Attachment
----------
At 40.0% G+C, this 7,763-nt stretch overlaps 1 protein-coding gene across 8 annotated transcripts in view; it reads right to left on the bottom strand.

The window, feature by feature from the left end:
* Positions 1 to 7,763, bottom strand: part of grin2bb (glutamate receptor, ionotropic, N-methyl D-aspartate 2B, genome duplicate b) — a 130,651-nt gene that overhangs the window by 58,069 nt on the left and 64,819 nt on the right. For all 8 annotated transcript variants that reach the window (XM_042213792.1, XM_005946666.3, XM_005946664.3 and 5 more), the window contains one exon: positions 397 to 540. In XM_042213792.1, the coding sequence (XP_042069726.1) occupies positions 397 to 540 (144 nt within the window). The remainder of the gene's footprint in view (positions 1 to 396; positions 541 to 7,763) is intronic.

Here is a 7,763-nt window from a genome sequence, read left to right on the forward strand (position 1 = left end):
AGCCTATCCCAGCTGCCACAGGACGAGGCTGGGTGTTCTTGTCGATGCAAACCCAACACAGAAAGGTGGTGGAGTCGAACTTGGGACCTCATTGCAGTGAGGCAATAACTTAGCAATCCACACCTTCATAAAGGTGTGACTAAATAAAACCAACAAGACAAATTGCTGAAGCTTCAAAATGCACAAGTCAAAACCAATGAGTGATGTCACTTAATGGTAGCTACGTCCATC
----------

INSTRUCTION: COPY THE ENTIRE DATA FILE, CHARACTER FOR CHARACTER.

At 40.0% G+C, this 7,763-nt stretch overlaps 1 protein-coding gene across 8 annotated transcripts in view; it reads right to left on the bottom strand.

The window, feature by feature from the left end:
* Positions 1 to 7,763, bottom strand: part of grin2bb (glutamate receptor, ionotropic, N-methyl D-aspartate 2B, genome duplicate b) — a 130,651-nt gene that overhangs the window by 58,069 nt on the left and 64,819 nt on the right. For all 8 annotated transcript variants that reach the window (XM_042213792.1, XM_005946666.3, XM_005946664.3 and 5 more), the window contains one exon: positions 397 to 540. In XM_042213792.1, the coding sequence (XP_042069726.1) occupies positions 397 to 540 (144 nt within the window). The remainder of the gene's footprint in view (positions 1 to 396; positions 541 to 7,763) is intronic.

Here is a 7,763-nt window from a genome sequence, read left to right on the forward strand (position 1 = left end):
AGCCTATCCCAGCTGCCACAGGACGAGGCTGGGTGTTCTTGTCGATGCAAACCCAACACAGAAAGGTGGTGGAGTCGAACTTGGGACCTCATTGCAGTGAGGCAATAACTTAGCAATCCACACCTTCATAAAGGTGTGACTAAATAAAACCAACAAGACAAATTGCTGAAGCTTCAAAATGCACAAGTCAAAACCAATGAGTGATGTCACTTAATGGTAGCTACGTCCATC